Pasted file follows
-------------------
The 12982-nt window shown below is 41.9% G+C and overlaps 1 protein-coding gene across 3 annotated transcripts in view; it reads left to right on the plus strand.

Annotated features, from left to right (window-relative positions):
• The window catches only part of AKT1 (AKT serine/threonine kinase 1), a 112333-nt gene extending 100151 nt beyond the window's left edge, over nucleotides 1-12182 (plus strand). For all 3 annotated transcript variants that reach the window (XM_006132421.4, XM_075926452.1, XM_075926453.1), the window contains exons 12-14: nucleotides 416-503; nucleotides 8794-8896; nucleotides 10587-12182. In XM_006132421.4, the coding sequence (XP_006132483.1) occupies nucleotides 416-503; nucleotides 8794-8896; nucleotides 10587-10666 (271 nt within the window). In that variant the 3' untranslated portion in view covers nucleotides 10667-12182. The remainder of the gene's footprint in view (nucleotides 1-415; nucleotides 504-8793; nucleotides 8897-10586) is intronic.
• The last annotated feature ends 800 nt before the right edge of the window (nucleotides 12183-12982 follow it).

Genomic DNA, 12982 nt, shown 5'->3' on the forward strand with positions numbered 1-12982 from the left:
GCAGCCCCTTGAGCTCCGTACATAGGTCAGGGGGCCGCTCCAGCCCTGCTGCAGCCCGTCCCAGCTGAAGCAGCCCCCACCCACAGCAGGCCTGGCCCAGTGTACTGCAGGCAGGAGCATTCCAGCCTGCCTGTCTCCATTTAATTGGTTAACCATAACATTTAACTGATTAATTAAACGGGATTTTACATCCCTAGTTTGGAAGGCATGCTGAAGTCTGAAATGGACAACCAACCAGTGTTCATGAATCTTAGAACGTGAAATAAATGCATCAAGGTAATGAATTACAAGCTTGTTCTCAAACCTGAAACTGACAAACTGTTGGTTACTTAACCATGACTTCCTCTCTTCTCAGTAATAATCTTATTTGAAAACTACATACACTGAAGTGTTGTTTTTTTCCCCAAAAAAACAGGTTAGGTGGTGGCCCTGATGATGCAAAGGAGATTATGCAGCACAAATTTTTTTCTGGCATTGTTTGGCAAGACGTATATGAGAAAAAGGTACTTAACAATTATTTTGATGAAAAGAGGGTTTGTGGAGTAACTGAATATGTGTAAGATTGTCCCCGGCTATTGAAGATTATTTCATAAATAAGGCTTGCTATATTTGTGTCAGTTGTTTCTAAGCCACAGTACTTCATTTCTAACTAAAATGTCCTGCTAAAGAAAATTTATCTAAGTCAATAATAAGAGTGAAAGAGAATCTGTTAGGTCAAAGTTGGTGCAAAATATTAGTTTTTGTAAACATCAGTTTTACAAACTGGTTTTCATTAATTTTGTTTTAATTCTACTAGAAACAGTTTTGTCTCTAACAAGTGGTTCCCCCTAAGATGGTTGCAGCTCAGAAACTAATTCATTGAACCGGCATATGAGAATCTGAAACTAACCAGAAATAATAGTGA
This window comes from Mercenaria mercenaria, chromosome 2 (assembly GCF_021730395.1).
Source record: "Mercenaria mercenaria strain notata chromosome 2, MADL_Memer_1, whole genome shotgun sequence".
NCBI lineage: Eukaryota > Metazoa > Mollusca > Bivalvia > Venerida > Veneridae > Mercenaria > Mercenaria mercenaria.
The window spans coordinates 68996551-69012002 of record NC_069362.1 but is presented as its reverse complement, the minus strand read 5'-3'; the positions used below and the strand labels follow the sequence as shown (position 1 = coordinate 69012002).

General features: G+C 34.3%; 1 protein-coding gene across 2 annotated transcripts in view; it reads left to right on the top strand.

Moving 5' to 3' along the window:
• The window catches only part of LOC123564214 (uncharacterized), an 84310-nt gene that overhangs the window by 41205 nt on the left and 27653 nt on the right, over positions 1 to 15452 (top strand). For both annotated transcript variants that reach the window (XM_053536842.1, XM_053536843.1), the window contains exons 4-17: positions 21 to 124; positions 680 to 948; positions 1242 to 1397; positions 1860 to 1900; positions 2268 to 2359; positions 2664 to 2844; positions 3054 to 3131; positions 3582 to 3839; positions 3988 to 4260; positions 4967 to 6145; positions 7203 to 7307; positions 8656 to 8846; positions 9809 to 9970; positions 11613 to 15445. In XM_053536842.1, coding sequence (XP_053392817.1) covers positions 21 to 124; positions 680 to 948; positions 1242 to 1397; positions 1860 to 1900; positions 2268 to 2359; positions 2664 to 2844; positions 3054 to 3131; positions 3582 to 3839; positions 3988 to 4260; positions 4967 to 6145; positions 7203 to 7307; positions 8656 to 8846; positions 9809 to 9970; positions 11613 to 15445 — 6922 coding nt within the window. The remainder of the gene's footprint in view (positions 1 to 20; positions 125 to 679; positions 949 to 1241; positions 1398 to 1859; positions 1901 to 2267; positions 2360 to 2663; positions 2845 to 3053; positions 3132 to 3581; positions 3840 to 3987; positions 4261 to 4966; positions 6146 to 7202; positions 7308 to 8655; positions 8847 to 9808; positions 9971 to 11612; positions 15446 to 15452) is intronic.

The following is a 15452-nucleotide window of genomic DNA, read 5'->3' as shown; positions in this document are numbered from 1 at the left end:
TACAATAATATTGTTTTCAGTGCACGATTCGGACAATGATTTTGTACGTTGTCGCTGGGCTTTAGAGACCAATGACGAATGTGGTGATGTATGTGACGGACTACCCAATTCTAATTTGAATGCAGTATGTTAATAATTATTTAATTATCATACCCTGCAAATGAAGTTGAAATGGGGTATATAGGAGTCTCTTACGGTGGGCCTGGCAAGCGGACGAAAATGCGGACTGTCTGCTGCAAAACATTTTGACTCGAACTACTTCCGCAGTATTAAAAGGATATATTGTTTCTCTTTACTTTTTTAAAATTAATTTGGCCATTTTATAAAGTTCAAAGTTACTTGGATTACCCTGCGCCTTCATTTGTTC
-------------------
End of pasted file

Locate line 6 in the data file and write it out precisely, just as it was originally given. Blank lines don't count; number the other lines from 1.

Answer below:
GCAGCCCCTTGAGCTCCGTACATAGGTCAGGGGGCCGCTCCAGCCCTGCTGCAGCCCGTCCCAGCTGAAGCAGCCCCCACCCACAGCAGGCCTGGCCCAGTGTACTGCAGGCAGGAGCATTCCAGCCTGCCTGTCTCCATTTAATTGGTTAACCATAACATTTAACTGATTAATTAAACGGGATTTTACATCCCTAGTTTGGAAGGCATGCTGAAGTCTGAAATGGACAACCAACCAGTGTTCATGAATCTTAGAACGTGAAATAAATGCATCAAGGTAATGAATTACAAGCTTGTTCTCAAACCTGAAACTGACAAACTGTTGGTTACTTAACCATGACTTCCTCTCTTCTCAGTAATAATCTTATTTGAAAACTACATACACTGAAGTGTTGTTTTTTTCCCCAAAAAAACAGGTTAGGTGGTGGCCCTGATGATGCAAAGGAGATTATGCAGCACAAATTTTTTTCTGGCATTGTTTGGCAAGACGTATATGAGAAAAAGGTACTTAACAATTATTTTGATGAAAAGAGGGTTTGTGGAGTAACTGAATATGTGTAAGATTGTCCCCGGCTATTGAAGATTATTTCATAAATAAGGCTTGCTATATTTGTGTCAGTTGTTTCTAAGCCACAGTACTTCATTTCTAACTAAAATGTCCTGCTAAAGAAAATTTATCTAAGTCAATAATAAGAGTGAAAGAGAATCTGTTAGGTCAAAGTTGGTGCAAAATATTAGTTTTTGTAAACATCAGTTTTACAAACTGGTTTTCATTAATTTTGTTTTAATTCTACTAGAAACAGTTTTGTCTCTAACAAGTGGTTCCCCCTAAGATGGTTGCAGCTCAGAAACTAATTCATTGAACCGGCATATGAGAATCTGAAACTAACCAGAAATAATAGTGA